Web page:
Tsubasa has been living in New Zealand for a long time. He first arrived at the age of 14 to study English. Over the years, he’s established himself as a mainstay in Wellington’s restaurant scene and is the proud owner of two popular eateries.
One is a Western vegetarian restaurant Hillside Downtown, and the other is Daisy’s Neighbourhood Eatery, a French-fusion café. Until recently, he was also the owner of The Ramen Shop/Karaage Burger on Victoria Street in Wellington.
Tsubasa was born in Tokyo as were generations of his family. And although Tokyo is where he spent his childhood, he doesn’t really consider it his hometown.
“I haven’t been living there for a long time now, and probably Wellington is the place I’ve been the longest, which is about 15 to 16 years. I’m comfortable with Wellington as my home now,” says Tsubasa.
What he enjoys most about living in New Zealand is what Tsubasa calls the speed at which time travels.
“When I was living in Tokyo, everything was so busy. It was exciting, everything happens 24/7, but after coming to New Zealand I realised I was feeling a lot of stress in Tokyo and I didn’t even realise it."
“After seeing how chilled and laid back things were in this country compared with Japan, I realised how nice it was to live in a country where not everyone is rushing all the time. I like that laid back atmosphere—I’m pretty much a Kiwi now,” he states happily.
When it comes to cooking, Tsubasa has a similar laid back and reflective approach.
“For me, cooking is something I can do anywhere in the world if I have what I need. I don’t think there’s any difference between cooking in New Zealand compared to cooking in Japan. It’s what I’ve been doing since I was 15. Ninety percent of the ingredients you can get in Japan you can get here, except for special or fresh ingredients. There might be some differences like the type of soy sauce or something like that."
“I’ve been away from Japan food scene in New Zealand for quite a while now and even though I ran a Japanese ramen shop, that shop really wasn’t really 100 percent Japanese—there was a Kiwi twist to it. I feel like I’m used to the ingredients in New Zealand so I’m comfortable with using what’s available here."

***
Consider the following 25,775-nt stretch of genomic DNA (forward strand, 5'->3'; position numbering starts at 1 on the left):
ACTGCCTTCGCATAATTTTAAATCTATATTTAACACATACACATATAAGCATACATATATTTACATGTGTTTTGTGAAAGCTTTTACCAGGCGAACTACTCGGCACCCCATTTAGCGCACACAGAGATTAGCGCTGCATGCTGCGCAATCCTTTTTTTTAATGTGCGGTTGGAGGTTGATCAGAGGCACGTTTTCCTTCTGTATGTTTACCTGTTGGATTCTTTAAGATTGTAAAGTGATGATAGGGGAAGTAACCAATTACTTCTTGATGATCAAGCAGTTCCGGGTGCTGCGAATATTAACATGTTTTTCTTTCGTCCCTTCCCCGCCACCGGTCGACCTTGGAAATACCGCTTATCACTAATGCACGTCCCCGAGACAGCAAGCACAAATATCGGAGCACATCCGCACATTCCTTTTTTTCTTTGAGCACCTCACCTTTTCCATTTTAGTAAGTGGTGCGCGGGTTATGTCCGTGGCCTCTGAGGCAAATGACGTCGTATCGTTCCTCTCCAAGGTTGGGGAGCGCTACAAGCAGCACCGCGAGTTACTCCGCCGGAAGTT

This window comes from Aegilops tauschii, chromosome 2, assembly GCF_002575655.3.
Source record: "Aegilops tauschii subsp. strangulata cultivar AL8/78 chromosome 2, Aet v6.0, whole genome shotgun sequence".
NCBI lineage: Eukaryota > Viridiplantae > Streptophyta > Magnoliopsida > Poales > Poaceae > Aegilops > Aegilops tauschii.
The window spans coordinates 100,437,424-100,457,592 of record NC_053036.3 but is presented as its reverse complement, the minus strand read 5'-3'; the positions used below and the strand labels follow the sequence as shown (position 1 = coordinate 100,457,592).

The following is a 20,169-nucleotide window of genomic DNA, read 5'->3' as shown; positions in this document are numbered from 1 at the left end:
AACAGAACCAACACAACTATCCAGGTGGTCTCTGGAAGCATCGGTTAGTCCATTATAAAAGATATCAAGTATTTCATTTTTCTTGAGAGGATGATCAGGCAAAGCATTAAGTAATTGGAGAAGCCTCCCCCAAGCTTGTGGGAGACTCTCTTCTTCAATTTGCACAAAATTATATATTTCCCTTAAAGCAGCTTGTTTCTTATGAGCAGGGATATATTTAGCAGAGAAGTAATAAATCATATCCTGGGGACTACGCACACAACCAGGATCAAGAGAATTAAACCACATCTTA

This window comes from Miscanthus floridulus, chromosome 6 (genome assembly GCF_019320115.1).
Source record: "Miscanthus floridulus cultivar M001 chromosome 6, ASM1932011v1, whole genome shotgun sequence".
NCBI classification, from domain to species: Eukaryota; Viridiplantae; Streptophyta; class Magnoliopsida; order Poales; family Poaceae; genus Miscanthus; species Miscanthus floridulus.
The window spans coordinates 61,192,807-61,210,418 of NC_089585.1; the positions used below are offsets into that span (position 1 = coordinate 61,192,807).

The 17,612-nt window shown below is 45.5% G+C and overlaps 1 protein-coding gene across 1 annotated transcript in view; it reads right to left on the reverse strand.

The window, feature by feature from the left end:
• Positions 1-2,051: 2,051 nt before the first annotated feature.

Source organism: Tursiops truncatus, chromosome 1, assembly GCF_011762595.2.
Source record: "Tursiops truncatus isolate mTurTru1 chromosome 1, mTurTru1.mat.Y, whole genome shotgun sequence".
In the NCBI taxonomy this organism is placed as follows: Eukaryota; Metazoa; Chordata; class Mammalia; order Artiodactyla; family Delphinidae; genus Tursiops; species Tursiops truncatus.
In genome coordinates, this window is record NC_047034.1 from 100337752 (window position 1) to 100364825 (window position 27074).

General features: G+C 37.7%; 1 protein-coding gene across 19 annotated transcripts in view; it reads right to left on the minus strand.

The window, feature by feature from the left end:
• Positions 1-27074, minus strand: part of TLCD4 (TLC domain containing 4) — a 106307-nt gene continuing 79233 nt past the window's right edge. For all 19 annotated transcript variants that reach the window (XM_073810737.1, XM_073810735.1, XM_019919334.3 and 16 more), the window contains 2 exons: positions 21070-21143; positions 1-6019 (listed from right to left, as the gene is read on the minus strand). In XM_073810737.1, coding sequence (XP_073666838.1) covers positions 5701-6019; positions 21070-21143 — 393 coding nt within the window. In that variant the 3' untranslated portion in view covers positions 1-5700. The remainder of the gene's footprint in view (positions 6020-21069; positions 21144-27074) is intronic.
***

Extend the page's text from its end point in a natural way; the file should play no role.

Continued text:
“Probably 10 years ago, I would have complained about a lot of things I couldn’t get here, but now I’m so used to it—it’s quite hard for me to think about what I can’t get,” he explains.
“When I owned the ramen shop I didn’t think I needed to adjust the taste to accommodate the Kiwi palate. What I personally think is tasty usually, Kiwis think is tasty, too. There is actually no traditional way to make ramen. In Japan, there are so many styles and different shops doing their own ramen so it’s very hard to define what is traditional. Ramen in Japan is like craft beer in Wellington. People enjoy the methods and ideas of different shops and when they find their favourites, they keep going back,” says Tsubasa.
When Tsubasa thinks about New Zealand food, he goes straight to the ingredients for which the country is known: lamb, salmon, pāua.
“It’s a pretty typical answer, but a lot of seafood is quite nice here. Even when I was running the ramen shop, I was using lots of New Zealand mussels and crayfish and some of these items were for stock because crayfish is expensive, but clams and mussels were used whole as toppings on ramen."
“I’m an adventurous eater, anything that looks interesting or that I’ve never eaten I’ll try,” says Tsubasa.
This adventurous spirit is reflected in his cooking philosophy. However, if there is one thing he thinks about often, it’s yakiniku (Japanese grilled meat).
“The next time I go to Japan, I would probably stop by a yakiniku place first. In Japan, there are so many affordable yakiniku. It’s not something you can find in New Zealand, you can eat similar things like at Korean restaurants where they do a BBQ on a hot plate, but it’s just not the same.”
- Asia Media Centre